The day after the Abizeitung came out, my play suddenly became an issue. It was the first of many apparent coincidences that didn’t feel random. From now on I’ll try to not talk about any specific persons, just to avoid any possible trouble. Let’s put it this way: after months of rehearsals, I now had to explain what the play was about and once I did and it was read, the first reaction from the powers that be was: no way, this cannot be performed at this school.
Again, we’re talking about months of rehearsals and about two months before the play was supposed to be performed. I had never intended to insult or really provoke anyone, just to make people laugh and think at the same time. So why was the play such a problem?
- People would think it was about our school, adding more fuel to the bad reputation that had supposedly been generated by that movie and the Abizeitung. Everyone would assume it must be our school and compare the characters to teachers they knew, although nothing in the play was ever intended to remind people of this particular school.
- School and teachers were portrayed too negatively. People would think school isn’t good or teachers are incompetent. Let’s just say that not one student or parent had a problem with that.
- It was me who wrote it. Well, you see, if this was just some play by some unknown (or known) author who was not at the same time a teacher at this school, no one would think any of those things. Had I used a pseudonym probably nothing would have happened.
Obviously, none of these arguments convinced me, not even slightly. And I argued, like, hard. My main point was that none of this would really matter. People would laugh about the comedy, some would agree, some would disagree and after the last performance it would be over and more or less forgotten. I made it very clear that anything trying to stop the play would only increase the attention it would get. There were many, many conversations had. I was asked to rewrite the ending, so that it was more of a happy ending, in which the message should be: “Well, but school isn’t so bad after all, right?” I was asked to set it in the 60s. I was asked to cut certain scenes (the teachers’ conference, for example). As devastated as I was by all of this and as much as I wanted to bring my play to the stage, I didn’t move one inch back from one principle: I would not rewrite one single word of the play. This, I said, would be censorship. The answer? If this were censorship, the play would never see the light of day (one of many sentences I heard around that time that made think I was somewhere else, like East Germany or the 50s of McCarthy).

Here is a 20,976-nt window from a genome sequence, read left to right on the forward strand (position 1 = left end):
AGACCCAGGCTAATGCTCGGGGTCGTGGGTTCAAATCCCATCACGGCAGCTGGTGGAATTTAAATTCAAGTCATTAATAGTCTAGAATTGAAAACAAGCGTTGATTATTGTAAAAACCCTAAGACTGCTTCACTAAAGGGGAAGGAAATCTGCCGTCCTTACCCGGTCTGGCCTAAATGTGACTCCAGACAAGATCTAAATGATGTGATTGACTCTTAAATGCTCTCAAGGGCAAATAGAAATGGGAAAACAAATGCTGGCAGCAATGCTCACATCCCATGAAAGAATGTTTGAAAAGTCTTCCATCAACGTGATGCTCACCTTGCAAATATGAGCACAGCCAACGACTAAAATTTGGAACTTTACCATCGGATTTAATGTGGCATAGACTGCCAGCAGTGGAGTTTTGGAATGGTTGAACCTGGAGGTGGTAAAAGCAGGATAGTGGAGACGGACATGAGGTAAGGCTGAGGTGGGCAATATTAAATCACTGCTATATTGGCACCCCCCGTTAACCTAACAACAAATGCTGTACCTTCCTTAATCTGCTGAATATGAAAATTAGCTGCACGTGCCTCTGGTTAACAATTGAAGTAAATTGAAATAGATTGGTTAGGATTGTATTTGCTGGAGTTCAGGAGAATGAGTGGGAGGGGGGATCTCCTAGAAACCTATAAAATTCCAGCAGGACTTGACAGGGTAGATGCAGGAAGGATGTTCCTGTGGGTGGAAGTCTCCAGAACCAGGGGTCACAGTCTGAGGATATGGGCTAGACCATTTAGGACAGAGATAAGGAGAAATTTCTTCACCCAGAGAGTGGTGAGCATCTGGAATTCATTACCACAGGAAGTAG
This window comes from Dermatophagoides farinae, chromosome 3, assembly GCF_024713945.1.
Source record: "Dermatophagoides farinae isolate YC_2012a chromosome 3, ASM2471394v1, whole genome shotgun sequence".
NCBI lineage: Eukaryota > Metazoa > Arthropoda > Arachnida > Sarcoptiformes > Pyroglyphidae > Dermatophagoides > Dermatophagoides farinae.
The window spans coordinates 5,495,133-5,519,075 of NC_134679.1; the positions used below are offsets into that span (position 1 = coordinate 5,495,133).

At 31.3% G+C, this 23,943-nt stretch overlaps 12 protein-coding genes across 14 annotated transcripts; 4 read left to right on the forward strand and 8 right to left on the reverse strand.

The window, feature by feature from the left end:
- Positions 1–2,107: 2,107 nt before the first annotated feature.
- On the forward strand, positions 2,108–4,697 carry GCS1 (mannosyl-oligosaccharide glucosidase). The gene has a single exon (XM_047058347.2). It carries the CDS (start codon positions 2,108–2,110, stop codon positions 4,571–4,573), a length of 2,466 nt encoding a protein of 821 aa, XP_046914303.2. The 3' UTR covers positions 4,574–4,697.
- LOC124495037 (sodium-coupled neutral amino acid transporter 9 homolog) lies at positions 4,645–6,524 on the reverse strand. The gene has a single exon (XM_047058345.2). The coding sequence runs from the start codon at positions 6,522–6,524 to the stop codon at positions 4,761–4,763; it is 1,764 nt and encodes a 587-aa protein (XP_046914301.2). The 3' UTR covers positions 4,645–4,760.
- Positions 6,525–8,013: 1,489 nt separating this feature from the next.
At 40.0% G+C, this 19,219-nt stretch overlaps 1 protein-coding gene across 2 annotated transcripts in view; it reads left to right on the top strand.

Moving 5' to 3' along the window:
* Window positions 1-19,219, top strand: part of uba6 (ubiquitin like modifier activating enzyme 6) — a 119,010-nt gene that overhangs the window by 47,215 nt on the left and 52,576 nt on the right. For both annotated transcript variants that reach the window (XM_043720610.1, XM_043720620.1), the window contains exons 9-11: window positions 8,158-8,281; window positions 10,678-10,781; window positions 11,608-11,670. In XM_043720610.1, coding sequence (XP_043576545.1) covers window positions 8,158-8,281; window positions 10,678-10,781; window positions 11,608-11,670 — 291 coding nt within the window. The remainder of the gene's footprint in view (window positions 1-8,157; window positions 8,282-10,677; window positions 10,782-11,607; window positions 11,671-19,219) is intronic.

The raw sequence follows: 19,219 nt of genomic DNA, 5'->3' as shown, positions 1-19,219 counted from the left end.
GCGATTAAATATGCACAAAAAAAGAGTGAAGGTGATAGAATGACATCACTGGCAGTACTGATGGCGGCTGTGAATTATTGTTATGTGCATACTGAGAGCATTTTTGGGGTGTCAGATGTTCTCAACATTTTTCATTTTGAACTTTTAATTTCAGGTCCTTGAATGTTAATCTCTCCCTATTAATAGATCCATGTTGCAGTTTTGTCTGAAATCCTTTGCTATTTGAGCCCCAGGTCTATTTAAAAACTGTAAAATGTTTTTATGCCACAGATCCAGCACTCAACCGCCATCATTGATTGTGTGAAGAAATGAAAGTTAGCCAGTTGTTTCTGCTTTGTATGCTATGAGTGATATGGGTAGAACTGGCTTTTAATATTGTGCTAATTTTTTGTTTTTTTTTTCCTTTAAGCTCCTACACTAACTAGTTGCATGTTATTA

One of the most absurd aspects of all these discussions was that they proved the play more right than I could have ever done it myself. I couldn’t believe that they didn’t see that. They didn’t want school to be shown in this negative way and tried to stop it in exactly the way school acted in the play. Isn’t that what some call irony?
After the first conversations we were also told not to tell our drama students about any of this. But how could we go on rehearsing if we didn’t even know we would ever perform it? And how did we actually manage to perform it? That will be the topic for the next (and probably final) part of this story. It is also the part where the craziness really starts. So, if you think this seems impossible, tune in again next time.